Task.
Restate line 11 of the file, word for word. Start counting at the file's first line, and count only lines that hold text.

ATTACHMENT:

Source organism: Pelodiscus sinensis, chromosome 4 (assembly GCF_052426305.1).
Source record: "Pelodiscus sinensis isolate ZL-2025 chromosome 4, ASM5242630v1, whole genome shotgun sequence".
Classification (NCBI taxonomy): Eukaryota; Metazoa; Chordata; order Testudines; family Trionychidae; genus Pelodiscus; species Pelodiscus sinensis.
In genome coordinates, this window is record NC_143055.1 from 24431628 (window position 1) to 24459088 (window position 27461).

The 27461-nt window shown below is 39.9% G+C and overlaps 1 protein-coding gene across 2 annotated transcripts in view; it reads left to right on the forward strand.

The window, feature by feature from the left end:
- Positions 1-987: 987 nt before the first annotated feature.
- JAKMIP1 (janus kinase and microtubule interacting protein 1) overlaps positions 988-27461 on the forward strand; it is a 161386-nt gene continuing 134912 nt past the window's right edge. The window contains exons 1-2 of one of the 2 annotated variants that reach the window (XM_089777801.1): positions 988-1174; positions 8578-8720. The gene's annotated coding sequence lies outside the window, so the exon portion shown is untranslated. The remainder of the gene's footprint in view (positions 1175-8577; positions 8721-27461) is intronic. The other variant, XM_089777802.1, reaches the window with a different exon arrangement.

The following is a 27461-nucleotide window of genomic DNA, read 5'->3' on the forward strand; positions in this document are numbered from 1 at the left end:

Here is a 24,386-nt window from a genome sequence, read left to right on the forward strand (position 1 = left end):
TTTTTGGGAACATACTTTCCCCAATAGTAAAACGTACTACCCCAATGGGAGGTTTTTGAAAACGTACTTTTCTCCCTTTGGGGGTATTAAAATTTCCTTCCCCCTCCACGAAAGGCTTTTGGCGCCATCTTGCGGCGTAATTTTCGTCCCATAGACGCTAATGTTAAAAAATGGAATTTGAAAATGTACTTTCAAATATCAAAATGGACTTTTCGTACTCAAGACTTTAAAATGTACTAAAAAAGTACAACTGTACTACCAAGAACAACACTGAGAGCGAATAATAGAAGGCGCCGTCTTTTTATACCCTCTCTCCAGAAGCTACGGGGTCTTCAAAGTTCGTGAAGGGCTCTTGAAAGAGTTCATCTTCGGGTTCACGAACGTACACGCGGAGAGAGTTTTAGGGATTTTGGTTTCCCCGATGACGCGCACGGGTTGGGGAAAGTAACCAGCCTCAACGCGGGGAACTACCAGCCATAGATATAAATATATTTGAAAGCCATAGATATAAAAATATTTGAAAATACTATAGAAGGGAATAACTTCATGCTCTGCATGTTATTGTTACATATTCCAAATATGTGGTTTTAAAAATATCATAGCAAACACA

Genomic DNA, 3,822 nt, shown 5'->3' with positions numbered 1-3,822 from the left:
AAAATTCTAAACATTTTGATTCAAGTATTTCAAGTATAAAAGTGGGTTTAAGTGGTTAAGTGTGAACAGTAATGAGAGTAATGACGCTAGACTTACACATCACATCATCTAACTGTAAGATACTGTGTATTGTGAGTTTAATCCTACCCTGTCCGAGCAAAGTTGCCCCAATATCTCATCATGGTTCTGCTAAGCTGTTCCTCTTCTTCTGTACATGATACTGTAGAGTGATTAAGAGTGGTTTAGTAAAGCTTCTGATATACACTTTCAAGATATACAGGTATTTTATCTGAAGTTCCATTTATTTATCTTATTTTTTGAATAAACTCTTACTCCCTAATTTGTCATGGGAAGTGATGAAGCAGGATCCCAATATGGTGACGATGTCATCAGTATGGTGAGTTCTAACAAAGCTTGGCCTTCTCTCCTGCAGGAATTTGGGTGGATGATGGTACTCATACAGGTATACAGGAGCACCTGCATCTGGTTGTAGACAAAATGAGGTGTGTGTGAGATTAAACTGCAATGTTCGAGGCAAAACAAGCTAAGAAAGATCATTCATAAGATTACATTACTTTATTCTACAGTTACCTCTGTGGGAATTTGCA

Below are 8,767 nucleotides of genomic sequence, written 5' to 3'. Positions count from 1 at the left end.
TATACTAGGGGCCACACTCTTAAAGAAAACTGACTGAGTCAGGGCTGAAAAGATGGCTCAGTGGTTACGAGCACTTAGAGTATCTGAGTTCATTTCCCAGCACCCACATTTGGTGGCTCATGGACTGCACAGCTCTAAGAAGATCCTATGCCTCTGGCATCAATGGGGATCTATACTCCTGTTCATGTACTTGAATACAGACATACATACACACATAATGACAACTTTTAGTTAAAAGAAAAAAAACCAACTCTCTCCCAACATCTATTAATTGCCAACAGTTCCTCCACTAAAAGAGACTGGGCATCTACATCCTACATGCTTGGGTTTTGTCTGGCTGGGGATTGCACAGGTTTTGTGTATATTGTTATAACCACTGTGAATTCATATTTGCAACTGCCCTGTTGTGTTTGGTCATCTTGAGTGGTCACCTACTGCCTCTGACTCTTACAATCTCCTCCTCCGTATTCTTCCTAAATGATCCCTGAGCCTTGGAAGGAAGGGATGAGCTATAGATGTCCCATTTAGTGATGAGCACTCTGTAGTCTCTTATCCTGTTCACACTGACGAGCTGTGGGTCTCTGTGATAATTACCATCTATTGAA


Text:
TTTTTGGGAACATACTTTCCCCAATAGTAAAACGTACTACCCCAATGGGAGGTTTTTGAAAACGTACTTTTCTCCCTTTGGGGGTATTAAAATTTCCTTCCCCCTCCACGAAAGGCTTTTGGCGCCATCTTGCGGCGTAATTTTCGTCCCATAGACGCTAATGTTAAAAAATGGAATTTGAAAATGTACTTTCAAATATCAAAATGGACTTTTCGTACTCAAGACTTTAAAATGTACTAAAAAAGTACAACTGTACTACCAAGAACAACACTGAGAGCGAATAATAGAAGGCGCCGTCTTTTTATACCCTCTCTCCAGAAGCTACGGGGTCTTCAAAGTTCGTGAAGGGCTCTTGAAAGAGTTCATCTTCGGGTTCACGAACGTACACGCGGAGAGAGTTTTAGGGATTTTGGTTTCCCCGATGACGCGCACGGGTTGGGGAAAGTAACCAGCCTCAACGCGGGGAACTACCAGCCATAGATATAAATATATTTGAAAGCCATAGATATAAAAATATTTGAAAATACTATAGAAGGGAATAACTTCATGCTCTGCATGTTATTGTTACATATTCCAAATATGTGGTTTTAAAAATATCATAGCAAACACA